Chief, Gastrointestinal Oncology Service; Head, Colorectal Oncology Section
I have been on the faculty of Memorial Sloan Kettering since 1989, and over the years I have treated thousands of people with common as well as rare gastrointestinal cancers. I have particular expertise in managing cancers of the colon and rectum, as well as rare tumors of the digestive tract such as carcinoid and pancreatic neuroendocrine tumors, and other digestive tract cancers such as liver, pancreas, stomach, and esophagus cancers. I also treat other neuroendocrine tumors such as adrenal cancers and pheochromocytomas.
Much of my career has also been dedicated to developing new drug therapies and treatment strategies for colorectal cancer, and I have tapped the vast resources of Memorial Sloan Kettering — from various clinical departments to the Human Oncology and Pathogenesis Program, the Sloan Kettering Institute, and The Rockefeller University — to create an integrated translational research program. As Chief of the Gastrointestinal Medical Oncology Service, I look forward to expanding this program even more in the years to come. I see enormous potential in using recent advances in the molecular analysis of tumors from individual patients to personalize and improve cancer treatment.
In addition to my role as Service Chief, I am Chair of the hospital’s Pharmacy and Therapeutics Committee and co-leader of the Colorectal Disease Management Team. I am also a Professor of Medicine at Weill Cornell Medical College.
Nationally, I serve on the National Cancer Institute (NCI) Rectal and Anal Cancer Task Force and am co-leader of the Alliance NCI Cooperative Research Group efforts in colon and rectal cancers. I also serve on three National Comprehensive Cancer Network (NCCN) guidelines committees: colorectal cancers, neuroendocrine cancers, and unknown primary cancers.
Since 1990 I have authored or co-authored more than 150 peer-reviewed journal articles on the development of new treatments for colorectal and other gastrointestinal cancers. I have also written numerous books, book chapters, monographs, and reviews on current and future treatment strategies for these diseases.
I am honored to have received various teaching and research awards over the years, as well as recognition for my work from such organizations as the American Cancer Society (Career Development Award) and Gilda’s Club (Advancement of Cancer Medicine Award).
- Clinical Expertise: Colorectal Cancer; Carcinoid Tumors; Islet Cell Carcinomas; Other Neuroendocrine Tumors; Other Gastrointestinal Cancers (Esophageal, Gastric, Pancreatic, Liver, Gall Bladder, Bile Duct, Anal); Unknown Primary Tumors; New Investigational Agents
- Languages Spoken: English
- Education: MD, Yale University School of Medicine
- Residencies: The New York Hospital/Cornell Medical Center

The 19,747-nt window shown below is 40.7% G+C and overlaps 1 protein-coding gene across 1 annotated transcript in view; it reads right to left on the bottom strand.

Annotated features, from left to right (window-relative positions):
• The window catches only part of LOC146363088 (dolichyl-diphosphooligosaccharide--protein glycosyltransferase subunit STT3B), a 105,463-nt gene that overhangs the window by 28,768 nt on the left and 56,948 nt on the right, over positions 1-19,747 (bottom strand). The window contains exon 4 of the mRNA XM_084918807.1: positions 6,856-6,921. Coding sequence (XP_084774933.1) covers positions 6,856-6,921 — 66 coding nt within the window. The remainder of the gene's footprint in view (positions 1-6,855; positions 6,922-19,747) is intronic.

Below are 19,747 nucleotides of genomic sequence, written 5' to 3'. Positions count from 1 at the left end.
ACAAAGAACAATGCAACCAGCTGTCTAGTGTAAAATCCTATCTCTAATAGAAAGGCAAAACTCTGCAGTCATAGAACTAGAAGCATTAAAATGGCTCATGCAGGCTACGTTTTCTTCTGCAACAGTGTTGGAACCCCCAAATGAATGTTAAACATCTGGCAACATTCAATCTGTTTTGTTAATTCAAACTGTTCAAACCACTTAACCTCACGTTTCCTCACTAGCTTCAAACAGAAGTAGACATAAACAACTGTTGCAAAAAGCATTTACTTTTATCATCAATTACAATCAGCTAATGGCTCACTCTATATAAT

- Fellowships: The New York Hospital/Cornell Medical Center; The Rockefeller University
- Board Certifications: Internal Medicine; Medical Oncology; Hematology
Research is integral to our mission at Memorial Sloan Kettering, and clinical trials help us discover better forms of patient care and treatment. For you, this could mean access to a new therapy or therapy combination. Click to see a list of the trials I’m currently leading.
Clinical Trials Led by Leonard Saltz
Clinical Trials Co-Investigated by Leonard Saltz
- A Phase I Study of RO6895882 in Patients with Advanced and/or Metastatic Solid Tumors
- A Phase I/II Study of Trametinib plus Panitumumab in Patients with Colorectal Cancer
- A Phase IB Study of INC280 plus Cetuximab in Patients with Recurrent or Metastatic Colorectal or Head and Neck Cancer
- A Phase IB Study of Urelumab (BMS-663513) plus Cetuximab in Patients with Persistent Head and Neck or Colorectal Cancer
- A Phase Ib/II Study of LGX818 and Cetuximab with or without BYL719 in Patients with BRAF-Mutant Metastatic Colorectal Cancer
- A Phase Ib/II Study of MEK162 plus Panitumumab in Patients with Metastatic Colorectal Cancer
- A Phase II Study of Chemotherapy and Chemoradiation Followed by Surgery or Non-Operative Management in Patients with Stage II or III Rectal Cancer
- A Phase II Study of MEDI4736 in Patients with Advanced Colorectal Cancer with Certain Immunological Features
- A Phase II Study of Pembrolizumab plus Radiation Therapy or Ablation to Treat Metastatic Colorectal Cancer
- A Phase II Study of Sorafenib plus Doxorubicin in Patients with Liver Cancer that Continued Growing with Sorafenib Therapy
- A Phase II Study of Temozolomide Alone and with Capecitabine in Patients with Advanced Pancreatic Neuroendocrine Tumors
- A Phase III Study of Cabozantinib versus Placebo in Patients with Liver Cancer Who Received Previous Therapy with Sorafenib
- A Phase III Study of Sorafenib plus Doxorubicin versus Sorafenib Alone in Patients with Advanced Hepatocellular Cancer
- A Study Comparing the Effectiveness of Virtual and Standard Colonoscopy for Colorectal Cancer Follow-up